The Time Andrew Jackson “Stopped” the Civil War

President Trump made some weird statements about the Civil War recently, trying to tie it into his kindred spirit Andrew Jackson. He stated, in a somewhat contradictory manner, that Jackson was both too early to stop the Civil War, yet somehow still mad about it while it was happening, and that he could’ve stopped it.

Well, the thing is, Trump shouldn’t put so much faith in Jackson’s ability to stop the Civil War, because he actually did face a proto-American Civil War. In 1833, Andrew Jackson faced off against a rebellious state that claimed it had the right to ignore federal laws, using the threat of military action to bring it back into line, and while a compromise was reached, it didn’t do much of anything to stifle the calls for secession and war. But before we talk about crisis, let’s discuss the idea of ‘nullification’ and how that almost started the Civil War 30 years early.

See, back before they were presidents, Thomas Jefferson and James Madison wrote the Kentucky and Virginia Resolves, where they discussed the idea that states could ‘nullify’ federal laws they found unconstitutional. This was done in response to President Adams’s Alien and Sedition Acts, and argued that the United States Constitution was really only a set of agreements between the states.

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You may recognize the argument as the basis for a lot of “state’s rights” activism, and you’d be right in assuming that many Americans liked the concept of that. One of these Americans was Senator John C. Calhoun, who wrote in 1828 the South Carolina Exposition and Protest. Railing against the Tariff of 1828, which he felt unfairly hurt Southern states, he brought up again the idea that a state like South Carolina could simply ignore federal laws that they did not approve of. He, like many Southerners, also believed that the government was overextending its authority by imposing a non-revenue raising tariff (The 1828 tariff was protectionist and hurt the Southern states who sold a lot of their cotton overseas)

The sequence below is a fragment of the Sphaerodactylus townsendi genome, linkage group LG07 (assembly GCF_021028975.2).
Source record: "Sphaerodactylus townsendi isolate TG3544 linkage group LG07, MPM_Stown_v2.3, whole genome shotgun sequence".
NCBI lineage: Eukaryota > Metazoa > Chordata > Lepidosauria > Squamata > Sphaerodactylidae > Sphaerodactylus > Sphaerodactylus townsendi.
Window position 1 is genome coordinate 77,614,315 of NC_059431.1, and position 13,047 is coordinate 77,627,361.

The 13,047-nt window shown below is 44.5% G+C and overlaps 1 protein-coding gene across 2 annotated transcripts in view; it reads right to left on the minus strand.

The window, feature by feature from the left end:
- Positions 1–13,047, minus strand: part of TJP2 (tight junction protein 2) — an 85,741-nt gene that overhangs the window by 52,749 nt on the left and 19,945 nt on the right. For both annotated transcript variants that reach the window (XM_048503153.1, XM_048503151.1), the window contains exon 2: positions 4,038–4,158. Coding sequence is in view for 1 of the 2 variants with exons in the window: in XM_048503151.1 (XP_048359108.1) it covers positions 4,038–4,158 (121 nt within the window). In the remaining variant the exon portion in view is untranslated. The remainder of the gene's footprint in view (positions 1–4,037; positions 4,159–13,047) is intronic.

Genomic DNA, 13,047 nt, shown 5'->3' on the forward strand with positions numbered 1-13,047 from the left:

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He did have to write this anonymously, though, because he had just become the Vice President. His Commander in Chief? Andrew Jackson. But that anonymity did not stop the growing and dangerous sentiment that states should be able to claim federal laws as null and void, eventually creating a nullification crisis when a specially convened South Carolina convention nullified the Tariff of 1832, which did not do away with enough of the protectionist ideas of the 1828 version. They were prepared to secede from the Union to prove their point, and elected Calhoun to the Senate to state their case. Jackson, who already disapproved of Calhoun because of shenanigans involving his military career and his wife’s treatment of Peggy Eaton, prepared for a confrontation.

He immediately declared that nullification was unconstitutional and that “disunion by armed force is treason” and had Congress pass the Force Bill, which would allow him to use the military act against any treasonous state. With the threat of military action against the state, Henry Clay helped pass the Clay Compromise Tariff of 1833, which alleviated enough of the concerns of the South Carolinians to get them to back off, but not before, purportedly, they nullified the Force Bill. Even though the Nullification Crisis had been averted, President Jackson knew it would not be the last time the issue would come up, writing that he knew eventually, slavery would be the issue that the states were willing to nullify and fight for.

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So, what is there to learn from this? The lesson to take away from this is that yes, Jackson did face a potential Civil War-like crisis during his lifetime, even if he did die 16 years before the war actually began. We can see the response he would’ve had, saying the states couldn’t secede and then send the military to keep them in line, all while a compromise of some sort was being worked on. But we can also see that states like South Carolina, who became the leader of the secessionist movement 30 years later, still claimed their supposed independence from the federal government when it came to their economy. Another compromise, like the dozen or so that had been enacted over the past half-century about slavery’s expansion, hadn’t settled anything. When slavery, the largest measurement of their economy, would eventually come into play, they would fight for it. And they did. Any hypothetical action Jackson would’ve taken in 1860 couldn’t have stopped it, because the actual actions he took in 1833 didn’t stop it. They didn’t stop the Compromise of 1850, nor the Kansas-Nebraska Act, nor the Dredd Scott Decision, nor the raid on Harper’s Ferry.

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While Trump may be enamored with a fellow populist president, he should at least learn what exactly Jackson did during his presidency that made him remembered for centuries after his death. You know, besides owning slaves and killing thousands of Native Americans.

 

 

 

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